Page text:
Thursday, June 28, 2007

Pitching Details -- To Be Avoided Whenever Possible

Erica is so freaking awesome, but in case you somehow missed the news...SHE FINALED THREE TIMES IN THE TARA CONTEST! And her cp, Kelly, finaled, too. I don't know about you, but I'm impressed beyond belief. Triple-wow!

Maven Lacey KayeSo last night I met up with a few of my chapter gals to go see Shannon Hale sign Austenland. After the signing, which was hilarious for a lot of reasons I'm not going into right now, I went out with one of them for drinks. Which was very cool, since it was a Wednesday and I had to stay up way past my bedtime to do it. Of course, it's not hard to stay up past my bedtime. I have to be at work at 6am. Speaking of which, I'm late.

Anyway, she's very new to this whole thing and y'all know how much I lurve to share my opinion. HA-ha! Captive audience! World domination ensues...

Imagine my surprise when I returned home to see Erica's just posted a really fantastic pitching blog. It wasn't there when I left, I swear! /smacks forehead

But that's ok. Even though I saw a new, clean pitch drafted by Darcy in response to Erica's blog -- which means Erica somehow managed to make her point in under the 3 hours it took me to -- I looked through didn't see the same level of detail I'd used over drinks. Probably because Erica has a life. And no mango margarita :-)

So here's what I think is important (and it definitely goes WITH what Erica said) (Btw, Erica, what's a GMC-D hook? I know a GMC hook is what I'm describing here -- Goal, Motivation, and Conflict, but what is D? A typo? Quoting an email thread from a long time ago).

You need to find the core of your story and then you need to find a way to stick to it while you're pitching. Here's why: the agent or editor is going to interrupt your every next sentence to ask for clarification on a point. That's fine -- it's what they do, right? But at the same time, you're still responsible for delivering the story hook to them. If they get sidetracked on how your Shawano heroine got to England and you never manage to get to the reason why she's a great foil for the hero, you look like you have a very implausible character in a manuscript with no plot and a heap of backstory.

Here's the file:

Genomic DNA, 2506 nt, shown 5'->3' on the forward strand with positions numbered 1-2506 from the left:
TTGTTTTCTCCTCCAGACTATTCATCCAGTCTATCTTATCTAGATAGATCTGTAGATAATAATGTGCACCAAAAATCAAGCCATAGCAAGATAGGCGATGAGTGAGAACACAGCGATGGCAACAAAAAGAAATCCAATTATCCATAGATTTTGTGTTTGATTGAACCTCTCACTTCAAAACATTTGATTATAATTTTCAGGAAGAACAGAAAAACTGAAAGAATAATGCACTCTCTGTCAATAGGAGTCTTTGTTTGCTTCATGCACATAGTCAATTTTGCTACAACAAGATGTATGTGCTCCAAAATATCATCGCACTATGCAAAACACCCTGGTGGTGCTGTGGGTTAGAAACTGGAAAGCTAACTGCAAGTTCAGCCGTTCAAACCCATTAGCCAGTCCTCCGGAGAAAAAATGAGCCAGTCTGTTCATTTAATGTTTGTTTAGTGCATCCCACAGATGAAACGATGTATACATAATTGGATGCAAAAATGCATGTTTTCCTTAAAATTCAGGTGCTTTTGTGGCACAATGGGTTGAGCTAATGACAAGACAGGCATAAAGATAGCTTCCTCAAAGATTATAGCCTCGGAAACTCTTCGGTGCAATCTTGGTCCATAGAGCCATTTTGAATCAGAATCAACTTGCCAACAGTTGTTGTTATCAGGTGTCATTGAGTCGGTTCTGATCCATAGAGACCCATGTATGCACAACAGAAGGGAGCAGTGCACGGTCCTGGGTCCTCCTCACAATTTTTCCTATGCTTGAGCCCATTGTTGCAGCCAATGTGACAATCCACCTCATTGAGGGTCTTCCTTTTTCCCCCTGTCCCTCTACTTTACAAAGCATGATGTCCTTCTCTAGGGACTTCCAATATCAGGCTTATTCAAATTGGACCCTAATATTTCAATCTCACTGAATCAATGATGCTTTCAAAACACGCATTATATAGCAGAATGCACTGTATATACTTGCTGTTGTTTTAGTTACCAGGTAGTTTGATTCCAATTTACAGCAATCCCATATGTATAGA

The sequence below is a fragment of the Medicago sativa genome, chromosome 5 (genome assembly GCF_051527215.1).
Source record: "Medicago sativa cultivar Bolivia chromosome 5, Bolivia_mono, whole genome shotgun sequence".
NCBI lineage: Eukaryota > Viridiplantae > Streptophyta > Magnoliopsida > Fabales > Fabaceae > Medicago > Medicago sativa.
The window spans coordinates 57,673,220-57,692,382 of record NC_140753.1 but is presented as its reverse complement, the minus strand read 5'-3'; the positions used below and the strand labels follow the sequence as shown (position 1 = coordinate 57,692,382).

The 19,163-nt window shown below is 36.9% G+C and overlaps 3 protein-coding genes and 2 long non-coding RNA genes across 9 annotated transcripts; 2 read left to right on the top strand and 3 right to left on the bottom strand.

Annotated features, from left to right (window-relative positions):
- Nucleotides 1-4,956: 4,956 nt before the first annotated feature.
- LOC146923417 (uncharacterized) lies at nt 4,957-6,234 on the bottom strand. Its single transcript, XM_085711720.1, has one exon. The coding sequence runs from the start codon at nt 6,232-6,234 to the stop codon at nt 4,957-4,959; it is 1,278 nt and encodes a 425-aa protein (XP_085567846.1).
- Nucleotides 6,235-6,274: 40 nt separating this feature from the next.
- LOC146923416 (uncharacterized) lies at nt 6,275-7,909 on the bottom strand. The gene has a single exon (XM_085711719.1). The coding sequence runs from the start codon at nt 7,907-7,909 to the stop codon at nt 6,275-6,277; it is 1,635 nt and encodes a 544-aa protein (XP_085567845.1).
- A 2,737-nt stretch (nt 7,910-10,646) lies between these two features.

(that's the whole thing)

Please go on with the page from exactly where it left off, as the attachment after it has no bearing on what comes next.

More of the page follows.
As I suggested to my new little friend (insert diabolical accent here), if the editor (or agent) tries to start asking questions that YOU KNOW have no real bearing on the story you're trying to tell, find a way to answer the question in a way that brings the conversation back around to the point. Example (yes, I'm quoting myself; bite me):

"My heroine is brazen, wild, and actually pretty violent. As a Shawano warrior, violence is all she's known. She needs the hero to--"

Editor interrupts. "What did you say?"

"Uh, I said she's Shawano. Like the Indians. Er, Native Americans, but of course they were called Indians in 1814."

"Why is the heroine a Shawano warrior? I totally don't get that. How'd she get to England?"

"Oh! Of course! Well, let me explain..."

So here's where it gets tricky. The editor or agent will interrupt you a LOT. You think they're either interested in your story or trying to find giant plotholes and you start to get nervous, so you start to blather trying to answer everything (in the meantime, you feel like you sound totally stupid and your confidence starts to plummet). GET AHOLD OF YOURSELF! You're treading in dangerous water. If you don't ever make it back to why the hero and heroine can't be together, then you may use up 10 minutes bumbling on about your really complicated plot and never make your point. Then she'll close with, "Well, that sounds very fascinating and well-researched, but I can't see what's going to sustain the novel for the 100K words you were talking about. Plus I'm really confused."

Doh!

Don't panic if this starts happening. Just try and make the conversation come back to the conflict. So above, I might say, "Well, the heroine's father made some pretty debatable choices when he was her age, and she's been raised very differently than most of your RS-H heroines. Basically, this is what makes her a great foil for the hero. He'd like to overcome his very undeserved, very dark reputation so he can have a normal life. But the heroine is all about danger and darkness. 'Normal,' in her world, means surviving to see the next day, and she has no interest in changing this. She thinks that would make her weak. They're drawn to each other, but they have completely different values and a lot to learn about balance before they can be together."

So to summarize:

a) DO practice talking about your story in English
b) DO be prepared to be interrupted every 5th word
c) DO ask if the story sounds right for her
d) DO act like you LOVE your story as much as is humanly possible without coming off false